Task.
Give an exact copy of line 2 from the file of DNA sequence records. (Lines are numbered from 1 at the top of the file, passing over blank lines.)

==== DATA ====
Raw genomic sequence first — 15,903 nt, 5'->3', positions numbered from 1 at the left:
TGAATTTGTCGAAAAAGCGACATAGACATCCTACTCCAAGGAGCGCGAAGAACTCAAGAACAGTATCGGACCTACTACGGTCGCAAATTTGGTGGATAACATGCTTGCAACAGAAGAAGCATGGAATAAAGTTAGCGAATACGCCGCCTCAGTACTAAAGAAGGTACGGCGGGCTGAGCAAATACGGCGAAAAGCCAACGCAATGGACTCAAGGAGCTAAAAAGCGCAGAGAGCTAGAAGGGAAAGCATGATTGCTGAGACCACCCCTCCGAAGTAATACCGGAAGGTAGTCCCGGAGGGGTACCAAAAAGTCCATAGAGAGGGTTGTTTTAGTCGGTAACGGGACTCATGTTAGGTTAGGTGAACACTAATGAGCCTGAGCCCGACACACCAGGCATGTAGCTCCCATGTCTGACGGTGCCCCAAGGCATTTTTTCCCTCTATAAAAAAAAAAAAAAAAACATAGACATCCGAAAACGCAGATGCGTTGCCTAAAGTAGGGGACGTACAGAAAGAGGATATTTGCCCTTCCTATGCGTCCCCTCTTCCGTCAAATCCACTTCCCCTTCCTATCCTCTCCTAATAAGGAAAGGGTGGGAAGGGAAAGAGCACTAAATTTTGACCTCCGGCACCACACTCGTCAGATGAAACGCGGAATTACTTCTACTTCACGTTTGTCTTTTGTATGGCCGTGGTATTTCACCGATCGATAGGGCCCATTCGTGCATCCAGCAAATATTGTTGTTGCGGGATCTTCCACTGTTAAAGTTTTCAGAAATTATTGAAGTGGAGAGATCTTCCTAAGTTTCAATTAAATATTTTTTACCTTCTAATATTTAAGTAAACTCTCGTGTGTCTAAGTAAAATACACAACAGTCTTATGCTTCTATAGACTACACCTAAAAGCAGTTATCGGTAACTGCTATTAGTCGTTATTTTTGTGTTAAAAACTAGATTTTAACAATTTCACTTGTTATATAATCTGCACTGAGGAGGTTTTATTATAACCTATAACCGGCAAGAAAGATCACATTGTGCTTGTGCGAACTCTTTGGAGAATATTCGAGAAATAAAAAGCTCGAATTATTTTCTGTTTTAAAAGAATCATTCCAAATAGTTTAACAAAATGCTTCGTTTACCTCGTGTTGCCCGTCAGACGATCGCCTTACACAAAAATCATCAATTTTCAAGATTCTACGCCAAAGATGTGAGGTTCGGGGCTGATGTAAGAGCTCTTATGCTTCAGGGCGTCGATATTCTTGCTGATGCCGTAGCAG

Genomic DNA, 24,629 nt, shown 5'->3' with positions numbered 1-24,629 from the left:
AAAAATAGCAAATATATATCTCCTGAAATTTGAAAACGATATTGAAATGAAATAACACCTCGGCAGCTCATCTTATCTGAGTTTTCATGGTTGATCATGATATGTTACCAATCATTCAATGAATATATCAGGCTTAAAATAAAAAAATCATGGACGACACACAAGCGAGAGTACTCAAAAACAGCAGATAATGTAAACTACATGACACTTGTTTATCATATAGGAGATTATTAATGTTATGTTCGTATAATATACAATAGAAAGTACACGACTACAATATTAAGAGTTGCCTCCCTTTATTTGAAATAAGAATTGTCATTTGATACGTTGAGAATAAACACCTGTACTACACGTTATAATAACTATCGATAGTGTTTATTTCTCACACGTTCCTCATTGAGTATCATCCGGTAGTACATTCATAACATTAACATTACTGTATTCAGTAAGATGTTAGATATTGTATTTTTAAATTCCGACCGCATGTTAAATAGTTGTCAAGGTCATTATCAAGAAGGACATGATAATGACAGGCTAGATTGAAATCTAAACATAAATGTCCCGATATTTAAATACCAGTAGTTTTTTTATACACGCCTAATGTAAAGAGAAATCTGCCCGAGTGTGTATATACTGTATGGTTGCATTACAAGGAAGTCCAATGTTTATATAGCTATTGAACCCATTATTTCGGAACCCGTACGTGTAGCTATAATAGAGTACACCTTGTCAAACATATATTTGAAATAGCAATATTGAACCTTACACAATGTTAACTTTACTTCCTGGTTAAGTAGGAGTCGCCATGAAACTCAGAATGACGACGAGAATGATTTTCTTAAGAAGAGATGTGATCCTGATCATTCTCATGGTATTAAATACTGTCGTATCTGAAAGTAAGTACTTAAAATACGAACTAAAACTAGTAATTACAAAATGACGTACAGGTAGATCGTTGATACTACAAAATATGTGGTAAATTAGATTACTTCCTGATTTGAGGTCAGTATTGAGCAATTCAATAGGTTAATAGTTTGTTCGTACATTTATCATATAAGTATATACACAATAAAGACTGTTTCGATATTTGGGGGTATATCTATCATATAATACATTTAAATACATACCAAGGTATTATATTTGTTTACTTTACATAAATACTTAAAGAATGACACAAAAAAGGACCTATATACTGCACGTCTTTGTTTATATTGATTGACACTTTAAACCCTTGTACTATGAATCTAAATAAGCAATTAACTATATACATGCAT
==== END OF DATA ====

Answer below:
TGAATTTGTCGAAAAAGCGACATAGACATCCTACTCCAAGGAGCGCGAAGAACTCAAGAACAGTATCGGACCTACTACGGTCGCAAATTTGGTGGATAACATGCTTGCAACAGAAGAAGCATGGAATAAAGTTAGCGAATACGCCGCCTCAGTACTAAAGAAGGTACGGCGGGCTGAGCAAATACGGCGAAAAGCCAACGCAATGGACTCAAGGAGCTAAAAAGCGCAGAGAGCTAGAAGGGAAAGCATGATTGCTGAGACCACCCCTCCGAAGTAATACCGGAAGGTAGTCCCGGAGGGGTACCAAAAAGTCCATAGAGAGGGTTGTTTTAGTCGGTAACGGGACTCATGTTAGGTTAGGTGAACACTAATGAGCCTGAGCCCGACACACCAGGCATGTAGCTCCCATGTCTGACGGTGCCCCAAGGCATTTTTTCCCTCTATAAAAAAAAAAAAAAAAACATAGACATCCGAAAACGCAGATGCGTTGCCTAAAGTAGGGGACGTACAGAAAGAGGATATTTGCCCTTCCTATGCGTCCCCTCTTCCGTCAAATCCACTTCCCCTTCCTATCCTCTCCTAATAAGGAAAGGGTGGGAAGGGAAAGAGCACTAAATTTTGACCTCCGGCACCACACTCGTCAGATGAAACGCGGAATTACTTCTACTTCACGTTTGTCTTTTGTATGGCCGTGGTATTTCACCGATCGATAGGGCCCATTCGTGCATCCAGCAAATATTGTTGTTGCGGGATCTTCCACTGTTAAAGTTTTCAGAAATTATTGAAGTGGAGAGATCTTCCTAAGTTTCAATTAAATATTTTTTACCTTCTAATATTTAAGTAAACTCTCGTGTGTCTAAGTAAAATACACAACAGTCTTATGCTTCTATAGACTACACCTAAAAGCAGTTATCGGTAACTGCTATTAGTCGTTATTTTTGTGTTAAAAACTAGATTTTAACAATTTCACTTGTTATATAATCTGCACTGAGGAGGTTTTATTATAACCTATAACCGGCAAGAAAGATCACATTGTGCTTGTGCGAACTCTTTGGAGAATATTCGAGAAATAAAAAGCTCGAATTATTTTCTGTTTTAAAAGAATCATTCCAAATAGTTTAACAAAATGCTTCGTTTACCTCGTGTTGCCCGTCAGACGATCGCCTTACACAAAAATCATCAATTTTCAAGATTCTACGCCAAAGATGTGAGGTTCGGGGCTGATGTAAGAGCTCTTATGCTTCAGGGCGTCGATATTCTTGCTGATGCCGTAGCAG